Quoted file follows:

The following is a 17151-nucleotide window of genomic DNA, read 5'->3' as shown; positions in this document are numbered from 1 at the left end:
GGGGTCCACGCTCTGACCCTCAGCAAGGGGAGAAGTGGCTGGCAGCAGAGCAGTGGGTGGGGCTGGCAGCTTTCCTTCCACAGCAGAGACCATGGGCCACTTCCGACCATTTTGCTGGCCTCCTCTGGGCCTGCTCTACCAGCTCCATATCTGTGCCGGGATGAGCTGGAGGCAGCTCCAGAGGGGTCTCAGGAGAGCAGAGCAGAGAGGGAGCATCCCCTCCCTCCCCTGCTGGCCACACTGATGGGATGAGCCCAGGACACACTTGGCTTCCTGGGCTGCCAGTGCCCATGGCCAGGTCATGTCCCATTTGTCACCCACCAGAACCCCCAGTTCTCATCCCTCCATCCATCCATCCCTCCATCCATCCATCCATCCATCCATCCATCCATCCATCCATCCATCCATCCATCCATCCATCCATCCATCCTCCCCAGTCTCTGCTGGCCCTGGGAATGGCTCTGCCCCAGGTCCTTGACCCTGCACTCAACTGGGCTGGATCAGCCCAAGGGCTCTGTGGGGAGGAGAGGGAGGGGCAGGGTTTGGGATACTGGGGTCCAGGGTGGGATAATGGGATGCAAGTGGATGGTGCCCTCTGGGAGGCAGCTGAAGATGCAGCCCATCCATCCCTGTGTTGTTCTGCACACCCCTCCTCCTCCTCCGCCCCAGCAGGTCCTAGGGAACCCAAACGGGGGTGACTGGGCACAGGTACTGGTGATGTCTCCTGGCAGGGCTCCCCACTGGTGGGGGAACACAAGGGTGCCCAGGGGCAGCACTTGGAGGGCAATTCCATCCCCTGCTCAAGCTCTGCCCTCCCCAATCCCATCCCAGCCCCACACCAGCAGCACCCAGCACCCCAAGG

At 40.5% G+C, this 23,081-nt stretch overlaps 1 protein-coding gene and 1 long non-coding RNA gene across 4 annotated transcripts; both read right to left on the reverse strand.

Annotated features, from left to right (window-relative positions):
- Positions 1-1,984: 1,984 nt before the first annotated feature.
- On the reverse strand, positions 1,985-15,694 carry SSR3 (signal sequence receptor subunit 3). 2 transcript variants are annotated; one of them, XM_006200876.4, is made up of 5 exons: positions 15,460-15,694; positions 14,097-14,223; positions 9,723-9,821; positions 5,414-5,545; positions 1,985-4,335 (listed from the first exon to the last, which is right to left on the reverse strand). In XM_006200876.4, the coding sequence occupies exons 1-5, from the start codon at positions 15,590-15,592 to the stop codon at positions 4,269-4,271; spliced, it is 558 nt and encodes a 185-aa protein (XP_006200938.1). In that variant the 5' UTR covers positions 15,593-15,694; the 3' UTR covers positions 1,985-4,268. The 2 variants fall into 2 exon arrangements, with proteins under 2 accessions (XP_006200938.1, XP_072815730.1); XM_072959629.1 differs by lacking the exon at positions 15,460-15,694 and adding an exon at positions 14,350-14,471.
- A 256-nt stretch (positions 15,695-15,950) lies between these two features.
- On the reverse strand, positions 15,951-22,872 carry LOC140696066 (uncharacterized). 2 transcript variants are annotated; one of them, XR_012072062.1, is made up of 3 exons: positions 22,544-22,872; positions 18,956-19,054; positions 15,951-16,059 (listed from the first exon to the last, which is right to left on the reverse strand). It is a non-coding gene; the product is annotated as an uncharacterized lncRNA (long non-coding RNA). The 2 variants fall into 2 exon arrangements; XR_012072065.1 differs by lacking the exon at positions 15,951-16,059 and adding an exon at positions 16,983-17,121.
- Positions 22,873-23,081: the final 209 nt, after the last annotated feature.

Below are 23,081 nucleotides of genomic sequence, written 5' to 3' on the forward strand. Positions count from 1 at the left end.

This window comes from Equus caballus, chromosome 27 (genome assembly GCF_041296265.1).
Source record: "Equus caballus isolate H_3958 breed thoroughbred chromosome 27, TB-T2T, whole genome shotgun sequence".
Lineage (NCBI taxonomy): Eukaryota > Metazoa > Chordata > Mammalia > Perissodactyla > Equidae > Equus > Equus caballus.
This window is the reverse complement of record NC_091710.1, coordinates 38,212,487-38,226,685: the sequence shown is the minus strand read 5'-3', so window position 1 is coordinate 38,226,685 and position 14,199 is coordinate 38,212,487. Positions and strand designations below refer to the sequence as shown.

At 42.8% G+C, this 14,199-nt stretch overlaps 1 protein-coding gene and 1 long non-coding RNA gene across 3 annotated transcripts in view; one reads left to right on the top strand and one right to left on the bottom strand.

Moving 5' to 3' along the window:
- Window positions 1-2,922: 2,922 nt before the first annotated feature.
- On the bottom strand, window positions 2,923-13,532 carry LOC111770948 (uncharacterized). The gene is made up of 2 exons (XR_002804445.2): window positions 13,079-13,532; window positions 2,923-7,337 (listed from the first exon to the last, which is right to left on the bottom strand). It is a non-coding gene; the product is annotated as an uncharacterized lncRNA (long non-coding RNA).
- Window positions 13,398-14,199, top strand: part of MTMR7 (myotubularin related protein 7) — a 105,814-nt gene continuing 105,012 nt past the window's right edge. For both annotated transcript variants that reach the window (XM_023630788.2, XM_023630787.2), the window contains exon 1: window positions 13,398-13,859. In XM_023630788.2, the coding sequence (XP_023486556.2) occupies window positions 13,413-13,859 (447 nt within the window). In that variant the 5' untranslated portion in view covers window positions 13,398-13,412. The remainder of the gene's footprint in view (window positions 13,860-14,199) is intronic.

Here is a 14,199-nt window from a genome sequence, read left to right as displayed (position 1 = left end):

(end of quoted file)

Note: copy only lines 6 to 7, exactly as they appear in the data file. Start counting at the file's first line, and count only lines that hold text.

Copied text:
- On the reverse strand, positions 1,985-15,694 carry SSR3 (signal sequence receptor subunit 3). 2 transcript variants are annotated; one of them, XM_006200876.4, is made up of 5 exons: positions 15,460-15,694; positions 14,097-14,223; positions 9,723-9,821; positions 5,414-5,545; positions 1,985-4,335 (listed from the first exon to the last, which is right to left on the reverse strand). In XM_006200876.4, the coding sequence occupies exons 1-5, from the start codon at positions 15,590-15,592 to the stop codon at positions 4,269-4,271; spliced, it is 558 nt and encodes a 185-aa protein (XP_006200938.1). In that variant the 5' UTR covers positions 15,593-15,694; the 3' UTR covers positions 1,985-4,268. The 2 variants fall into 2 exon arrangements, with proteins under 2 accessions (XP_006200938.1, XP_072815730.1); XM_072959629.1 differs by lacking the exon at positions 15,460-15,694 and adding an exon at positions 14,350-14,471.
- A 256-nt stretch (positions 15,695-15,950) lies between these two features.